Fort Worth Texas Gastroenterology

Endoscopic Ultrasound (EUS)

What Is EUS?

EUS is a diagnostic test which combines endoscopy and ultrasound into one procedure. Endoscopy allows for direct visualization of the lumen of the gastrointestinal (GI) tract using a small fiberoptic camera. The ultrasound device (attached to the tip of the endoscope) uses soundwaves to produce pictures of the walls of the GI tract, as well as images of surrounding structures such as the pancreas, liver and bile ducts. It is considered a minimally invasive procedure and is frequently performed on an outpatient basis.

Why Do Doctors Perform EUS?

EUS allows your physician to obtain a very detailed look at your GI tract and its surrounding structures. In certain situations, it can also provide the opportunity for diagnostic (tissue sampling) and therapeutic treatment options. Frequent gastroenterology-related uses include:

  • Diagnosis and staging of GI tract cancers
  • Diagnosis and, occasionally, treatment of pancreatic disorders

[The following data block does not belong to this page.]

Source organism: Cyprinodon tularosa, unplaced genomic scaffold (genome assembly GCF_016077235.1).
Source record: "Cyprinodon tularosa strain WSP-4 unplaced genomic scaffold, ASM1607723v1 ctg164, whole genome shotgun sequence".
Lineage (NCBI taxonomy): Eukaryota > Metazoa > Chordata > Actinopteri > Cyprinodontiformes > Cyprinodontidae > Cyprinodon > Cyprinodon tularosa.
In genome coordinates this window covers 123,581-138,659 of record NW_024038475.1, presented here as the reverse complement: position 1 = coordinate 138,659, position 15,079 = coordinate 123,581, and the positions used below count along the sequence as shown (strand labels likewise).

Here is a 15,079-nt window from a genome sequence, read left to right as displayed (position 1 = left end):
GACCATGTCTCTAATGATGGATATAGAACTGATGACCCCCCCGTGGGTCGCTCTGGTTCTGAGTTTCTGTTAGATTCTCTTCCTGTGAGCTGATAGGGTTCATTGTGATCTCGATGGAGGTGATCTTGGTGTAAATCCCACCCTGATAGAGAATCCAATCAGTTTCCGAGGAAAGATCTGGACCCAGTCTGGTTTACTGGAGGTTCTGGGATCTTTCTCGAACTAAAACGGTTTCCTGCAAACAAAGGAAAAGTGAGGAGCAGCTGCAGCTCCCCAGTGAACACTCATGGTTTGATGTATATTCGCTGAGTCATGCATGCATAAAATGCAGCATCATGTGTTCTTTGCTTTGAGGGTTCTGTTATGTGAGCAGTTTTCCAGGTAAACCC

• Evaluation of problems in the bile ducts and gallbladder
  • Diagnosis and assessment of liver diseases

How Do I Prepare for EUS?

Preparing for EUS is much like preparing for a standard endoscopy. Typically, your gastroenterologist will have you discontinue oral intake (eating and drinking) a few hours prior to the procedure. Depending on the portion of your GI tract being evaluated, you may also be asked to take a bowel cleanse. If you take any blood thinners, you will likely be asked to stop these a few days prior to the procedure to minimize bleeding risks. Specific instructions regarding overall preparation will be provided by your physician when scheduling you for the procedure.

What Can I Expect Afterwards?

EUS is carried out much like standard endoscopy in that sedation/anesthesia will be used throughout the procedure. As such, you will need to spend a short amount of time in a recovery area where your vital signs will be monitored while you wake up. Once awake and deemed stable for discharge, you will be allowed to leave with a responsible person (close friend or family member). Due to the use of sedation, you will not be allowed to drive yourself home. Typically, you will be asked to rest at home for the remainder of the day and throughout the night. Resumption of regular activities is usually allowed the next day.

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